The double-edged sword of giving referrals

Referrals are a double-edged sword.

Many of us like to refer our friends and family members to businesses and services we enjoy.  Asking for referrals from others can make it easier to make a buying decision. Some businesses even offer discounts or other incentives to encourage us to refer.

There's also a potential downside that occurs when the referral doesn't pan out or we discover a friend doesn't share our impeccable taste.

The Bad Experience
It's embarrassing to refer a friend to a trusted person or company only to have that person or company not deliver. Poor service can happen, but it feels a bit personal when you refer someone and they come back to you and say, "Gee, thanks for the crummy referral".

The Crazy Friend
I sometimes find myself questioning a friend after they've had a bad experience with a referral. Secretly, I think "Maybe you are a difficult, needy customer who is impossible to serve." Outwardly, I start feeling defensive and asking if my friend did anything wrong or suggesting my referral may have just had a bad day. The conversation usually concludes with "Well, I've never had that kind of experience before..."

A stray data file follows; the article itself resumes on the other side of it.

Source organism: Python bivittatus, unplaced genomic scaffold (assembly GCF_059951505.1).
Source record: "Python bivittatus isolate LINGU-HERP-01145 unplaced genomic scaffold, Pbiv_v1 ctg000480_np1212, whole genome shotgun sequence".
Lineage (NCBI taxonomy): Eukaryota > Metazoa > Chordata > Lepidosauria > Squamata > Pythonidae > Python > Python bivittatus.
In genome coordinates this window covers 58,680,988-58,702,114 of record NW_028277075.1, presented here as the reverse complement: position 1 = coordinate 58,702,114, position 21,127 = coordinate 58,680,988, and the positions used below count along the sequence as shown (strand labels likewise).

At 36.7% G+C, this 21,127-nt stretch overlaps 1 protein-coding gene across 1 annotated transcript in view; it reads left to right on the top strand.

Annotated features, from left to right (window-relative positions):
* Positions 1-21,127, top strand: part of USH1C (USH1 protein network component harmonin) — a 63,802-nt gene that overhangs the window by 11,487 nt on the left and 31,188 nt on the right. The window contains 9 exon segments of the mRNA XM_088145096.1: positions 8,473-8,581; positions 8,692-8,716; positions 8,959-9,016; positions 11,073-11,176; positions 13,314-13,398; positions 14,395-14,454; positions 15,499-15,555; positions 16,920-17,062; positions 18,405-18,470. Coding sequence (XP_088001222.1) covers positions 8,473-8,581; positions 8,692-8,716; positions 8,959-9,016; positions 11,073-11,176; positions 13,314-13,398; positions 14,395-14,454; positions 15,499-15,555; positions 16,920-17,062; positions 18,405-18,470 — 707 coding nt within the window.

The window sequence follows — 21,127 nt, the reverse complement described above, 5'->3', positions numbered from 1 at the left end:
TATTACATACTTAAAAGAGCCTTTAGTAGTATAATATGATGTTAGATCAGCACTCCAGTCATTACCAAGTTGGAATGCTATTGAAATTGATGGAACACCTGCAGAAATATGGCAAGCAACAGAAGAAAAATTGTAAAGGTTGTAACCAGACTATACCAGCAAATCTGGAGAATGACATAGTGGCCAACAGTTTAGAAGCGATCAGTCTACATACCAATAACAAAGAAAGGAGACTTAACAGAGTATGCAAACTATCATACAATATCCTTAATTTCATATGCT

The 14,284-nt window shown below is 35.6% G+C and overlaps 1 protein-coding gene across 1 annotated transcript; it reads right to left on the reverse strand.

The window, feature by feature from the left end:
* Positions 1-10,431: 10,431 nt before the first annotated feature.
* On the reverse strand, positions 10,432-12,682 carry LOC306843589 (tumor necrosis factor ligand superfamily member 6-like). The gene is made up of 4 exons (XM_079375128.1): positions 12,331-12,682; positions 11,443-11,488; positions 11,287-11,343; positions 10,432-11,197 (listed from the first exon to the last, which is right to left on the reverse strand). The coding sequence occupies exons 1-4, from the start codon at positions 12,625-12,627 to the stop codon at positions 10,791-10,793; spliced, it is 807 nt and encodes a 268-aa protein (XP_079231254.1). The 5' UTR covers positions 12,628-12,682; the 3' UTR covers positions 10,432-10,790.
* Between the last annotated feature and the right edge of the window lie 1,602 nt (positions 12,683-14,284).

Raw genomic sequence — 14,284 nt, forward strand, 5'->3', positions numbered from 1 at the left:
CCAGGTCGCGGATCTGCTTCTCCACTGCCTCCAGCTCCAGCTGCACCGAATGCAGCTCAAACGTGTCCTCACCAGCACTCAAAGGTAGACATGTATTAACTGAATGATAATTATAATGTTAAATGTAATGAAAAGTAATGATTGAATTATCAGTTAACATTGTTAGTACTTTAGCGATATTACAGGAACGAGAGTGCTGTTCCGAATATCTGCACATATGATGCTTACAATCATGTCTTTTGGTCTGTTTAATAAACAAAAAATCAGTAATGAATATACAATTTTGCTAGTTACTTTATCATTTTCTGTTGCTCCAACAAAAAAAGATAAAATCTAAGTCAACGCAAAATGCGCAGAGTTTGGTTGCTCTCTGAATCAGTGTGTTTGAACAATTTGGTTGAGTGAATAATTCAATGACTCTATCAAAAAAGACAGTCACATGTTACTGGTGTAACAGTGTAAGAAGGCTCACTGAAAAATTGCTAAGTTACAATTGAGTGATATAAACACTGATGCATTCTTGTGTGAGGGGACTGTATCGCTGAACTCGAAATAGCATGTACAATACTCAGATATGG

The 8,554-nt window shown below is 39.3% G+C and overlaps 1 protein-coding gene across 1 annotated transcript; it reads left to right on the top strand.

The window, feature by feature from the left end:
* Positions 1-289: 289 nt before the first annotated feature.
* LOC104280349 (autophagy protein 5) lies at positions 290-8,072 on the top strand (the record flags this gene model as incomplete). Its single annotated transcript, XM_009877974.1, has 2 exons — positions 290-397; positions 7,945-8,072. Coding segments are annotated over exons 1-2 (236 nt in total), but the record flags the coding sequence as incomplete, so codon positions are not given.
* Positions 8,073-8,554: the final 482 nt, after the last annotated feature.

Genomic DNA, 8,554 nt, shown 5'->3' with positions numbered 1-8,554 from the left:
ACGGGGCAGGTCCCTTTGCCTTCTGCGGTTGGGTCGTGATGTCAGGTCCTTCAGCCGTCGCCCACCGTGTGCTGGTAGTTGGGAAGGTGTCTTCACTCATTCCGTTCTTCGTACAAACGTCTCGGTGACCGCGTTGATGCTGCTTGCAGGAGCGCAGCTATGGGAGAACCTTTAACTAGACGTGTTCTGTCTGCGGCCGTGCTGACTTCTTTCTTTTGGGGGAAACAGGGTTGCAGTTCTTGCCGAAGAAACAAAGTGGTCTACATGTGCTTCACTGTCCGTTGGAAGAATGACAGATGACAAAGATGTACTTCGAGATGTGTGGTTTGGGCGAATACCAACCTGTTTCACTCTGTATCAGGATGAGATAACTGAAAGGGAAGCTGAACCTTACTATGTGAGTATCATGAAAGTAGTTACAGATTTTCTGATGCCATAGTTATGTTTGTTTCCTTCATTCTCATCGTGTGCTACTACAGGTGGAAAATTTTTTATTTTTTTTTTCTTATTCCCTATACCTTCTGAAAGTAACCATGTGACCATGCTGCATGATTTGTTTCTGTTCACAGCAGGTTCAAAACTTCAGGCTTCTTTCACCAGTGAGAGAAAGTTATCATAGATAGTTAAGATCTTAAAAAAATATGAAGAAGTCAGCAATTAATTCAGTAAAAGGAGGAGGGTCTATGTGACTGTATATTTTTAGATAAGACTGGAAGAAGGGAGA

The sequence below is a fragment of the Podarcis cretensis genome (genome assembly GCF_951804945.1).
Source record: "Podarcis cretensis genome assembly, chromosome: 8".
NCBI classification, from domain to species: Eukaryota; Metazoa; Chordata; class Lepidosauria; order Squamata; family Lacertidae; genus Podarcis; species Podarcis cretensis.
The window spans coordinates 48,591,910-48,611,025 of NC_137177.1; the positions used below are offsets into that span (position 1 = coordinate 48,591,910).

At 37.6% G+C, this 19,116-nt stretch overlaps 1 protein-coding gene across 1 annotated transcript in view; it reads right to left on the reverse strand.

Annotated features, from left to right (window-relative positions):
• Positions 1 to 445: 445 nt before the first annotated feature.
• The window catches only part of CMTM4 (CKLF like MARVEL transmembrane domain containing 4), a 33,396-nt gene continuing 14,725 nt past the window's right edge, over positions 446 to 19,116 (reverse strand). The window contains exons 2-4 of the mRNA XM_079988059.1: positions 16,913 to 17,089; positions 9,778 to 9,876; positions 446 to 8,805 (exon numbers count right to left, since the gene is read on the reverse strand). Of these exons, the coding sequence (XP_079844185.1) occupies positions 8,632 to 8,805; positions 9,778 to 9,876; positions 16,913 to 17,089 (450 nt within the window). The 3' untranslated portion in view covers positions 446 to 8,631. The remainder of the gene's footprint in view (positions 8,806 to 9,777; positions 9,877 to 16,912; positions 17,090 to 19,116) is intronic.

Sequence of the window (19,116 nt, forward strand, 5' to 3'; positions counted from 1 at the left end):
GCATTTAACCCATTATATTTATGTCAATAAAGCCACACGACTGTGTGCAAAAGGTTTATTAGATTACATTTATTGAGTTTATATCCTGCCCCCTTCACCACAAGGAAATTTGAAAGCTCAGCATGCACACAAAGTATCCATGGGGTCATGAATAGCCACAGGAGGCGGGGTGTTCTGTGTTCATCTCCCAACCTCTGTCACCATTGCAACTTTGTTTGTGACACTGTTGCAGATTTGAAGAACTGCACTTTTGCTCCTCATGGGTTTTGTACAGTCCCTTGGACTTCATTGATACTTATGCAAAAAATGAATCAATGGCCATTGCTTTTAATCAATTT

Too Many to Choose
What if you get multiple referrals? If you choose one, do you have to explain yourself so your other friends aren't insulted?

What to do about it
Here are a few ways you can avoid feeling like you are trapped in a Seinfeld episode called "The Referral":

  • Use a consumer rating source like Yelp instead of a friend. Sure, there are a lot of quirky reviewers on Yelp, but at least they're all averaged out. If your friend is quirky, there's just your friend.
  • Have a few criteria in mind. I recently solicited referrals for translation services and received quite a few. It was easy to preserve relationships with the people whose referrals I didn't choose because I could honestly say, "Thanks for the great referral, but the one I chose was a personal friend who was unexpectedly available. I'll definitely keep your referral in mind for future projects."
  • Do some detective work. Find out who your friend uses without asking for a referral directly. Facebook posts, your conversations, and their homes are full of clues about where they shop. Take note, but don't ask so you can avoid the awkwardness. Unlike a good detective, I'd suggest you stop short of diving in your friend's dumpster.

Do you have a good referral story to share? Let's hear it!